Losses Linger 25 Years After Jonestown

ByABC News via logo
November 17, 2003, 7:48 PM

O A K L A N D, Calif., Nov. 18 -- It has been 25 years since the followers of the Rev. Jim Jones passed cyanide-laced grape drink around to his cult followers as part of a mass suicide-murder that left more than 900 people dead in Jonestown, Guyana.

An annual memorial service will be held today at a mass grave in Oakland, Calif., where more than 400 of the victims are buried.

Jonestown survivors say the years since the Nov. 18, 1978, massacre have done little to ease the senselessness of the tragedy.

"We were as diverse a group of people as you'll ever encounter," said survivor Stephen Jones, son of former cult leader the Rev. Jim Jones. "We were loving, passionate people. And those people shouldn't have died."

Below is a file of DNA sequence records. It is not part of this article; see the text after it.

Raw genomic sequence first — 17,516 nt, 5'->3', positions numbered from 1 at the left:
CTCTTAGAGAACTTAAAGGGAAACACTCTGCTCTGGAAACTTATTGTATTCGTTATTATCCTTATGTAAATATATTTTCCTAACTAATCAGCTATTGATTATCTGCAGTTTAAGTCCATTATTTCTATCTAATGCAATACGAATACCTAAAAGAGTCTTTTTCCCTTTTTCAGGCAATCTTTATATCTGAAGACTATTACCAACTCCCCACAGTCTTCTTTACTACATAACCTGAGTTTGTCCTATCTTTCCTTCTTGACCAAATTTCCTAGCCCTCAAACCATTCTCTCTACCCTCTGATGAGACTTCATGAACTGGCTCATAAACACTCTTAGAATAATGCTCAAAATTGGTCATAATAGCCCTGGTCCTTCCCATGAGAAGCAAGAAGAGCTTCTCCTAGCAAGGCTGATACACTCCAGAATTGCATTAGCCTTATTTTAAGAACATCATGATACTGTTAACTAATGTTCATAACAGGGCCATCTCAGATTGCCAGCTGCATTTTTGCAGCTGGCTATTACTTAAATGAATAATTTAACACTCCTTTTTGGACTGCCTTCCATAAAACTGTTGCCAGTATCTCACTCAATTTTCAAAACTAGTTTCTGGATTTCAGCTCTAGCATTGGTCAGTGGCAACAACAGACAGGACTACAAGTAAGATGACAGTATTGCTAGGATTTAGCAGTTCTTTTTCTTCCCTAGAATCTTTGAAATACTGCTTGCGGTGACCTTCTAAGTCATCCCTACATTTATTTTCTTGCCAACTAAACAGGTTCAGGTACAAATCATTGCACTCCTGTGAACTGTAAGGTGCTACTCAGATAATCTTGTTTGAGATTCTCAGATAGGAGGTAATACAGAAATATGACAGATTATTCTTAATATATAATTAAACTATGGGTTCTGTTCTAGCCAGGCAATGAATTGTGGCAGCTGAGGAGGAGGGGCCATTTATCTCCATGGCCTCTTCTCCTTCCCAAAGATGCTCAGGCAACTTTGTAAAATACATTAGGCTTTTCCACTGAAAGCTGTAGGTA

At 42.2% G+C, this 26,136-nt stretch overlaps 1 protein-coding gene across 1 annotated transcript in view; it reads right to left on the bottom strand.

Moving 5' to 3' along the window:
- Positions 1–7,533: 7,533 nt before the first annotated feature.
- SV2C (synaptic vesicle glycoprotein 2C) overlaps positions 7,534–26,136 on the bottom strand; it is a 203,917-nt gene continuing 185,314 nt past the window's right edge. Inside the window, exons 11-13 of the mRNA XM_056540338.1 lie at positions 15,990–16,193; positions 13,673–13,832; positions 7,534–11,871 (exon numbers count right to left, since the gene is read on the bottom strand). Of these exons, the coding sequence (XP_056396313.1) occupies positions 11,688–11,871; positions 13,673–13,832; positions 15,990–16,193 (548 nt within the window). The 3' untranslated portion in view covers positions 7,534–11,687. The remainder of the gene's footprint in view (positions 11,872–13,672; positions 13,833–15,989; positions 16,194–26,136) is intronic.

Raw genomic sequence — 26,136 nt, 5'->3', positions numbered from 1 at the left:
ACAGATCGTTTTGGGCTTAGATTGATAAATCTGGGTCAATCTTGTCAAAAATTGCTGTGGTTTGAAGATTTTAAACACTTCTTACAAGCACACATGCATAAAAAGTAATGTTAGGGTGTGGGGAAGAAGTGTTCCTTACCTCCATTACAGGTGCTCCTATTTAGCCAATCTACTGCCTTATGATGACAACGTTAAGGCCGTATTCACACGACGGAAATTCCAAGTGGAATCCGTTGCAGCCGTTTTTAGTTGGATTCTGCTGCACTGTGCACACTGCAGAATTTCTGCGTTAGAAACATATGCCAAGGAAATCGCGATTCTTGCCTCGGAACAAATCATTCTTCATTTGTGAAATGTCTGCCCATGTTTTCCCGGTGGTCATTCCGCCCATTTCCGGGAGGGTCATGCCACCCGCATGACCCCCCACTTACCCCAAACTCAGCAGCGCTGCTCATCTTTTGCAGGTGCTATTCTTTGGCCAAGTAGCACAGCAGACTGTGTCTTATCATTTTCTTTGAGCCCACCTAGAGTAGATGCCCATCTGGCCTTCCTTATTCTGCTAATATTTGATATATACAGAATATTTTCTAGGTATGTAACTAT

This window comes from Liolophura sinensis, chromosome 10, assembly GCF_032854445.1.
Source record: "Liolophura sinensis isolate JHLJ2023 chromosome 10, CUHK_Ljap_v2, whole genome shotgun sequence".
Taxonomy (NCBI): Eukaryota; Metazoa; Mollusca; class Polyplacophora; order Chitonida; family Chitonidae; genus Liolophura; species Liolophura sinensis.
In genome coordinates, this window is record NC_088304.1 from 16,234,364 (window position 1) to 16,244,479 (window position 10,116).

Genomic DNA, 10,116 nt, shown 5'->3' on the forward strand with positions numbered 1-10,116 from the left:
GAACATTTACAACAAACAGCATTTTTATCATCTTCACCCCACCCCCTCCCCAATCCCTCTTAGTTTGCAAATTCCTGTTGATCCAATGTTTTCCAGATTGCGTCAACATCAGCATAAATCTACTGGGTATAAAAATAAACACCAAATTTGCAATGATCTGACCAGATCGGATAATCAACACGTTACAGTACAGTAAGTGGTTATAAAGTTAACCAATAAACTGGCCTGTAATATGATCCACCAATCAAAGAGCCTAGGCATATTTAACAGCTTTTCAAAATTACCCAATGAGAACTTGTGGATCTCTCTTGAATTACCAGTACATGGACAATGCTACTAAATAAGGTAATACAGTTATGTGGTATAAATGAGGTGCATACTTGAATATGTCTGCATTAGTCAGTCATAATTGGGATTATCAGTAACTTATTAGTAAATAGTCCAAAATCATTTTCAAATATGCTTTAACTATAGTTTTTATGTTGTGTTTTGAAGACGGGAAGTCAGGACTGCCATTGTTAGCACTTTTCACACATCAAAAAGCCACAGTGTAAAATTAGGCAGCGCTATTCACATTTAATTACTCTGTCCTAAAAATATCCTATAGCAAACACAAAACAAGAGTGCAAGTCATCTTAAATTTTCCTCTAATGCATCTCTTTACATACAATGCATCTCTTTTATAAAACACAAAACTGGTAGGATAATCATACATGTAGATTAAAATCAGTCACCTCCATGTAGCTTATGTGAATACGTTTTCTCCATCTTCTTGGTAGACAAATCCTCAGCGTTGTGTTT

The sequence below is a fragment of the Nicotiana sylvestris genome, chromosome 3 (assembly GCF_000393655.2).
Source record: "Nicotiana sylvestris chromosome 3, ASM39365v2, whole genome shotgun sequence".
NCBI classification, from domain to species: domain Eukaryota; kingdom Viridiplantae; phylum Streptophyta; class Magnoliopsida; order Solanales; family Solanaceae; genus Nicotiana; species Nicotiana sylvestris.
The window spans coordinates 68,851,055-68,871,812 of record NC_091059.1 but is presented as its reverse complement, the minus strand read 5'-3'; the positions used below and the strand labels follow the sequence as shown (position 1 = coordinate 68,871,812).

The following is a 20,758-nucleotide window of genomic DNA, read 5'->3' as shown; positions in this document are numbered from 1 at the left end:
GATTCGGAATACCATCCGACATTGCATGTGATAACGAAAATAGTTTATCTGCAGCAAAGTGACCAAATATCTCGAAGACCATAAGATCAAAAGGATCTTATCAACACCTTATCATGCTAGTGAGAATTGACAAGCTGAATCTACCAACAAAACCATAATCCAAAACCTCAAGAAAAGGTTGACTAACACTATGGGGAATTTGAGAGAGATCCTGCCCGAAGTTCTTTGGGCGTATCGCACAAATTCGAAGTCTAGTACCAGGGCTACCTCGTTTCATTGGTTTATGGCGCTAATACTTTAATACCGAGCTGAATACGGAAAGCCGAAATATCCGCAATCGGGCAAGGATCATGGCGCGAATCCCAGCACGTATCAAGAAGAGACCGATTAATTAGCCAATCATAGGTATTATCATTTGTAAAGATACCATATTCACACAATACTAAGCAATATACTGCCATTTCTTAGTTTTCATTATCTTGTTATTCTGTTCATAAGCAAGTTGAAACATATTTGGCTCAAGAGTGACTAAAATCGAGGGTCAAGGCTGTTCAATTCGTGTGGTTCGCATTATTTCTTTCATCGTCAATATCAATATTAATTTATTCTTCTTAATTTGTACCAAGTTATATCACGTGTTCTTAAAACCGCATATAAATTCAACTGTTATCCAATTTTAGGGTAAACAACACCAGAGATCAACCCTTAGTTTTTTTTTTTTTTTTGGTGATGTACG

Peoples Temple

The leader of the Jonestown cult, the Rev. Jim Jones, preached racial equality and integration, and led programs to help drug addicts and the elderly after moving his People's Temple Full Gospel Church from Indianapolis, Ind., to San Francisco, Calif., in 1970.

His work, and his commanding presence, drew followers, and some powerful political allies, but there were also whispers about abuse, threats and fraud at his temple. When a magazine published an exposé about the temple, Jones and his followers packed up in 1978 and moved to the jungles of Guyana in South America.

Grace Stoen, a former member of the People's Temple, said she and others who had separated from the group tried to get involved in what they suspected was happening in Jonestown, Guyana.

"We were trying to let the government know that people were being held against their will," Stoen said

One man who listened to Stoen's warnings, California Congressman Leo Ryan, opened an inquiry into allegations of torture and sexual abuse within the People's Temple.

In November of 1978, Ryan, concerned family members, a small team of reporters and congressional aide Jackie Speier headed to Jonestown.

Speier said she expected they would make some troubling discoveries, but she never expected they would be in immediate danger.